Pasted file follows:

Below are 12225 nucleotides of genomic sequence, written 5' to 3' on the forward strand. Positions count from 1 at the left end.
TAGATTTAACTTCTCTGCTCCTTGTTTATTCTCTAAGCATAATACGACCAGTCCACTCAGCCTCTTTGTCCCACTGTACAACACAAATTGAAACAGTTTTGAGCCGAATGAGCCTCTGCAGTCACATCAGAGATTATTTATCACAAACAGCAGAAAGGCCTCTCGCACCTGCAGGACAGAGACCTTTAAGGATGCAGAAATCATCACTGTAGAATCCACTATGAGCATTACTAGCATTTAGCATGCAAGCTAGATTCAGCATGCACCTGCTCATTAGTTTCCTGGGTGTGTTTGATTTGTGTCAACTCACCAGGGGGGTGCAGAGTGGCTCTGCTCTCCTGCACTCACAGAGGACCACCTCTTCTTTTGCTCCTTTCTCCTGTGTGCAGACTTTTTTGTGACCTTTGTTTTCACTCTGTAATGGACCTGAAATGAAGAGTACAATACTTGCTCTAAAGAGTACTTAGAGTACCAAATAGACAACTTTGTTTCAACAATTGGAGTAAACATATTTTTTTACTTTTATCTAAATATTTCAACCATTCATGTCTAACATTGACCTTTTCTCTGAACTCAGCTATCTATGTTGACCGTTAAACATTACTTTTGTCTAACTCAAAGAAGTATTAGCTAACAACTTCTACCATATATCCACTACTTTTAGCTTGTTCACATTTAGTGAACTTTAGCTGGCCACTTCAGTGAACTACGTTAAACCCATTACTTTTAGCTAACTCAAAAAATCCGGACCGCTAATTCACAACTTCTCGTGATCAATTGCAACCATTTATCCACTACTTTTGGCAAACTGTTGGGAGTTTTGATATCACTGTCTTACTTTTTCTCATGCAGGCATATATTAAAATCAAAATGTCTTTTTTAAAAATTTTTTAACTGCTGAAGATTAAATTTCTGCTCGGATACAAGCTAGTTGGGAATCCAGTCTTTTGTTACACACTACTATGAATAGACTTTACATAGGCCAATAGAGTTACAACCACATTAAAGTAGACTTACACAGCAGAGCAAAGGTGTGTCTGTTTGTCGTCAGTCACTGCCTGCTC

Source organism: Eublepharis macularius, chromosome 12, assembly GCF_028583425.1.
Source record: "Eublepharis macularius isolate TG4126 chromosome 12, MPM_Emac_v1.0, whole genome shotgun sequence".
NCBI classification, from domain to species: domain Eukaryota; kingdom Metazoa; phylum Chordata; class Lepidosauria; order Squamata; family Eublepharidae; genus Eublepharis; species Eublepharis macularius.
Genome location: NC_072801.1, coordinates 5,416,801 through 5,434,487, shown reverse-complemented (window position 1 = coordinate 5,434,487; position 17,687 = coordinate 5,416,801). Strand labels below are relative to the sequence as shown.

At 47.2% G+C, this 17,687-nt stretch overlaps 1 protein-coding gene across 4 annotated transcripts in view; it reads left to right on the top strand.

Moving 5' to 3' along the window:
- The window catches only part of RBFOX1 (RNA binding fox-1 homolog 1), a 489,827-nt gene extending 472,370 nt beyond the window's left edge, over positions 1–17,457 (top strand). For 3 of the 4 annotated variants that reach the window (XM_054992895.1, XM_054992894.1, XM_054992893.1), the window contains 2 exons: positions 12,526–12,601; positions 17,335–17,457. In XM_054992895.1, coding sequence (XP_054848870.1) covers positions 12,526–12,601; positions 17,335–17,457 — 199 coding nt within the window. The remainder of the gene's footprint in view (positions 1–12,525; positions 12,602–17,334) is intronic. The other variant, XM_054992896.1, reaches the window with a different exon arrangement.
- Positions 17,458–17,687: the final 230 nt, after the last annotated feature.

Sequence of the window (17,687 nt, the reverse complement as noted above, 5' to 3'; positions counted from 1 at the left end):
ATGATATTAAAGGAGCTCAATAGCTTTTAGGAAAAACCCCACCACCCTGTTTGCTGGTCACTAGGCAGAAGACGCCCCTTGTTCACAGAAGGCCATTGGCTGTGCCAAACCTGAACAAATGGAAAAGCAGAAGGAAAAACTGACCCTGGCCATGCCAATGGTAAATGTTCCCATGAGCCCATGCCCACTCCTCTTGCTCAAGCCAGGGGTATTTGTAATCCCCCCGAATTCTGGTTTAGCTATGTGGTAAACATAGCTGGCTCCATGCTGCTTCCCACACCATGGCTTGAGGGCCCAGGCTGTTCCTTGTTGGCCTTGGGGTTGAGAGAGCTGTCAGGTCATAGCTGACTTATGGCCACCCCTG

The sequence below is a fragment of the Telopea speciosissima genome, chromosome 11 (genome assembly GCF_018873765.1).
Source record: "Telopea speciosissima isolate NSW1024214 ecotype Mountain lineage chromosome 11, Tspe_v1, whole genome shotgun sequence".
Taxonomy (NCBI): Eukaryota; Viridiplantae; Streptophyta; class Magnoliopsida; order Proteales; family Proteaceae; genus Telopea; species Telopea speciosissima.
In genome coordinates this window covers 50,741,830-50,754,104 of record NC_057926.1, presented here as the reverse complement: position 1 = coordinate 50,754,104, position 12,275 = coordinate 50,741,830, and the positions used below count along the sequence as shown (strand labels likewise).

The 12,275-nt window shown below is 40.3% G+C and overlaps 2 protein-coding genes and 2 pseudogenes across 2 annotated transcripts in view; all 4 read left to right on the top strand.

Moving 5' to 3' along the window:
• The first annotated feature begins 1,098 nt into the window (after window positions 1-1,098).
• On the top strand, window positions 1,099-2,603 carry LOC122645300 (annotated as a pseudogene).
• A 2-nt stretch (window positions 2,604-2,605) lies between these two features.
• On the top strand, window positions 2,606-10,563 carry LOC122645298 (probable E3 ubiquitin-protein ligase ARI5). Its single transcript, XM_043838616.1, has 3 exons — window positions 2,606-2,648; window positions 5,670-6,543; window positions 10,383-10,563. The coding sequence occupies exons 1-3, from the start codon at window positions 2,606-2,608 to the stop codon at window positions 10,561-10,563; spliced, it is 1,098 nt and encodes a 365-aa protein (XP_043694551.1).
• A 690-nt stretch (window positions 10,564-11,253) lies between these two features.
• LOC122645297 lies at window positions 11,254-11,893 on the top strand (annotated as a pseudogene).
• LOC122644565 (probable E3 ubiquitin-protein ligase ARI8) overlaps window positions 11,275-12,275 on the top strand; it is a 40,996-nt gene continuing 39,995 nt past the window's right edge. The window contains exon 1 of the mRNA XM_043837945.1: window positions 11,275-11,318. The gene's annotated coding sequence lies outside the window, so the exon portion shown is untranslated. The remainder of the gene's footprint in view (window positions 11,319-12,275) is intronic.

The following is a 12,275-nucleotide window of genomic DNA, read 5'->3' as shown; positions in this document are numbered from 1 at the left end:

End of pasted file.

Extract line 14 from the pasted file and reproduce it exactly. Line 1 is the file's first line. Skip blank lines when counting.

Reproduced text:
Source record: "Telopea speciosissima isolate NSW1024214 ecotype Mountain lineage chromosome 11, Tspe_v1, whole genome shotgun sequence".